Non-profit Brandywine Workshop bought 730 S. Broad St. roughly 40 years ago, a purchase that included a historic double-wide building, a beat up warehouse, and a sizable vacant lot. According to a story from Hidden City, the historic Italianate building on the property was designed by architect Samuel Sloan and dated back to 1849. It was originally built as a volunteer fire house and was used as a police station and a starch works over the years, but when Brandywine bought the property, it had been sitting vacant for decades. Within a short period of time, Brandywine renovated the building into a multi-story gallery space and art center.

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In the past

The beat up warehouse on the property was torn down many years ago, creating an even larger vacant lot on the northern side of the property. Within the last few years, Brandywine got pretty far down the road on a project to build a new building on that lot with 33 apartments and a restaurant on the first floor, but that project never came to fruition. Instead, they decided to sell off the vacant portion of their property, within the last year or so. That property is no longer vacant, as a project has been under construction there for a few months. Check it out:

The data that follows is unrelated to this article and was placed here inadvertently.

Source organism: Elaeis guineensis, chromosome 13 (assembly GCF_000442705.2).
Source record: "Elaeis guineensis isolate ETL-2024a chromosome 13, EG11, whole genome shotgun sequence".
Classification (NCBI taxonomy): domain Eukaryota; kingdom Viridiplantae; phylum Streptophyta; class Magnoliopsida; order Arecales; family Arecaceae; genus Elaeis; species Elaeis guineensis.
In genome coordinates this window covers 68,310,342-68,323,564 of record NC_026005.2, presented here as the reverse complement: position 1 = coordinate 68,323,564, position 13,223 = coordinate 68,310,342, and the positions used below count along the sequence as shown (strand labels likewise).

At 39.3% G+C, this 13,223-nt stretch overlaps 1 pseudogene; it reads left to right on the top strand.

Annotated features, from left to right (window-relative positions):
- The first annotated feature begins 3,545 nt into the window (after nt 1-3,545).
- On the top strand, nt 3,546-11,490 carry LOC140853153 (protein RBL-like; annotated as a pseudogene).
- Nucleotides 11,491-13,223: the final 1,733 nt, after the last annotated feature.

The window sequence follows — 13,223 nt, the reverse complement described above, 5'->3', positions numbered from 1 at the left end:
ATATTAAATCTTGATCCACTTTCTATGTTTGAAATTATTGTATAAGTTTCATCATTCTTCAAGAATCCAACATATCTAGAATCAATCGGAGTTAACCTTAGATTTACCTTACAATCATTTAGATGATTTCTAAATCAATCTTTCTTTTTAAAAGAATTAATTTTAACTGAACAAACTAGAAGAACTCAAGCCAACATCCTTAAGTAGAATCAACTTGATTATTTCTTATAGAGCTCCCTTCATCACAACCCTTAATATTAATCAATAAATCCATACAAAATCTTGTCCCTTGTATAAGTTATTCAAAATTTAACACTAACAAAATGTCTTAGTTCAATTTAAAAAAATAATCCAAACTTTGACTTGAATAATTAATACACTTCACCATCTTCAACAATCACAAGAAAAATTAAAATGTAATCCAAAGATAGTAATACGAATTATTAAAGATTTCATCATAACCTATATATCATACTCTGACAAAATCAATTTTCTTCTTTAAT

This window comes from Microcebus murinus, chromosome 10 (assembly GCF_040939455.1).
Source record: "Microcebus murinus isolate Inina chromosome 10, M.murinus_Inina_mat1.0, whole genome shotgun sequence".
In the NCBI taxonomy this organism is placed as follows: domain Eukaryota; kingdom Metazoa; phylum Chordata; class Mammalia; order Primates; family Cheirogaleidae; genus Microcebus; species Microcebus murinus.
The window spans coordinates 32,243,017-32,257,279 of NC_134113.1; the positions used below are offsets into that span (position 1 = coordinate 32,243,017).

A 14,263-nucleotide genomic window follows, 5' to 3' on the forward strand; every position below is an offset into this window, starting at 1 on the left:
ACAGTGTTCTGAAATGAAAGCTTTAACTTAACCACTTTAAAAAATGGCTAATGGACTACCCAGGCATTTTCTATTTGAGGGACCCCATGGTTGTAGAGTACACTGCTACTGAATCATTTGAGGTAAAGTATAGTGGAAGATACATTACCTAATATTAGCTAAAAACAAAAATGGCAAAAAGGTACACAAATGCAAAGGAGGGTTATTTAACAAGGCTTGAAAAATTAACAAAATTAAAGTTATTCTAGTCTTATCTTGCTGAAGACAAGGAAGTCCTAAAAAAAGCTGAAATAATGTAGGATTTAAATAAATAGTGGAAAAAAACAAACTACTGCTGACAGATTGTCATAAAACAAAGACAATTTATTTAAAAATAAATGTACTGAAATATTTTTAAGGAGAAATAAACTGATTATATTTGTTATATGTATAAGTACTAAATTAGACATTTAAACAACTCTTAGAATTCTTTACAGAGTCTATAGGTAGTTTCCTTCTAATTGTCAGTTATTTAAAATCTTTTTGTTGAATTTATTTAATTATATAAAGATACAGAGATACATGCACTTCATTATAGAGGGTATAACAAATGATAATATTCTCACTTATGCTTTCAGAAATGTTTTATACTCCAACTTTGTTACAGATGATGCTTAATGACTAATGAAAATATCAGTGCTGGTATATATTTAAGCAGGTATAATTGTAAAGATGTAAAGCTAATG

Current view

Developer/builder G&M Efestos is building a by-right project here, constructing four high-end homes on the long vacant lot. The homes will be enormous, with 4,500 sqft of living space, 2-car parking, and elevators going from the basements to the fifth floors of the homes. Given the size, the parking, the location, and the planned finishes, prices will start at $2.2M. They will line up nicely with the adjacent buildings on the block in terms of height, but will stand in contrast with their contemporary style, as you can see in these renderings from Gnome Architects.

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Project rendering
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Overhead rendering

One could make the argument that greater height would make sense at this location, but five stories is actually fairly consistent with most of the other buildings on surrounding blocks. We should also note that building any kind of height on such a relatively small lot would be cost prohibitive, unless you’re building on a property that truly in the heart of downtown, like 1101 Walnut. Further, mansions have historically had a strong presence on Broad Street, with examples running deep into South Philly and way up past City Hall on North Broad. These will follow in that tradition, though they’ll trade horse parking for car parking, as seems appropriate in this day and age.

Disclosure: OCF Realty, the parent company of Naked Philly, is the broker on this project.